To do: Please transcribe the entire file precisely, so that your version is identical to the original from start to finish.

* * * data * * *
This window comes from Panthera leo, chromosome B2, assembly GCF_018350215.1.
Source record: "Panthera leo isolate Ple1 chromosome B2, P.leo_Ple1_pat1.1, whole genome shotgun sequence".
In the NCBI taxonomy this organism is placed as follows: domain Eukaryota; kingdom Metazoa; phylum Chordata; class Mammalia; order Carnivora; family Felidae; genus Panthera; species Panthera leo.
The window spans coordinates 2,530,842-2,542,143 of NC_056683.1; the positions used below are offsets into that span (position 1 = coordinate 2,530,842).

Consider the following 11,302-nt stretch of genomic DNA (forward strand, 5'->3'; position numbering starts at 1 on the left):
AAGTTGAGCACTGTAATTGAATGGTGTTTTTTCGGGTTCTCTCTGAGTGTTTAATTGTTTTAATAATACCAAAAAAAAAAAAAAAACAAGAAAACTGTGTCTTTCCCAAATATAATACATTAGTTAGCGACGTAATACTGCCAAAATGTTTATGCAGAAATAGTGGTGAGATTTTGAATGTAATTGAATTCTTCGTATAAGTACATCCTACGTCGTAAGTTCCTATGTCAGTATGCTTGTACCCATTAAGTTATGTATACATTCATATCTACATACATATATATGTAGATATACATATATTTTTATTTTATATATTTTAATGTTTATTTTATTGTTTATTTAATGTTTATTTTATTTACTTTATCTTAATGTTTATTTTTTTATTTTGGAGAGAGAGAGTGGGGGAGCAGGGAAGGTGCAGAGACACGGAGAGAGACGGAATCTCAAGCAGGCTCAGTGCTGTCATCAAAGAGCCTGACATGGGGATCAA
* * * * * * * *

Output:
This window comes from Panthera leo, chromosome B2, assembly GCF_018350215.1.
Source record: "Panthera leo isolate Ple1 chromosome B2, P.leo_Ple1_pat1.1, whole genome shotgun sequence".
In the NCBI taxonomy this organism is placed as follows: domain Eukaryota; kingdom Metazoa; phylum Chordata; class Mammalia; order Carnivora; family Felidae; genus Panthera; species Panthera leo.
The window spans coordinates 2,530,842-2,542,143 of NC_056683.1; the positions used below are offsets into that span (position 1 = coordinate 2,530,842).

Consider the following 11,302-nt stretch of genomic DNA (forward strand, 5'->3'; position numbering starts at 1 on the left):
AAGTTGAGCACTGTAATTGAATGGTGTTTTTTCGGGTTCTCTCTGAGTGTTTAATTGTTTTAATAATACCAAAAAAAAAAAAAAAACAAGAAAACTGTGTCTTTCCCAAATATAATACATTAGTTAGCGACGTAATACTGCCAAAATGTTTATGCAGAAATAGTGGTGAGATTTTGAATGTAATTGAATTCTTCGTATAAGTACATCCTACGTCGTAAGTTCCTATGTCAGTATGCTTGTACCCATTAAGTTATGTATACATTCATATCTACATACATATATATGTAGATATACATATATTTTTATTTTATATATTTTAATGTTTATTTTATTGTTTATTTAATGTTTATTTTATTTACTTTATCTTAATGTTTATTTTTTTATTTTGGAGAGAGAGAGTGGGGGAGCAGGGAAGGTGCAGAGACACGGAGAGAGACGGAATCTCAAGCAGGCTCAGTGCTGTCATCAAAGAGCCTGACATGGGGATCAA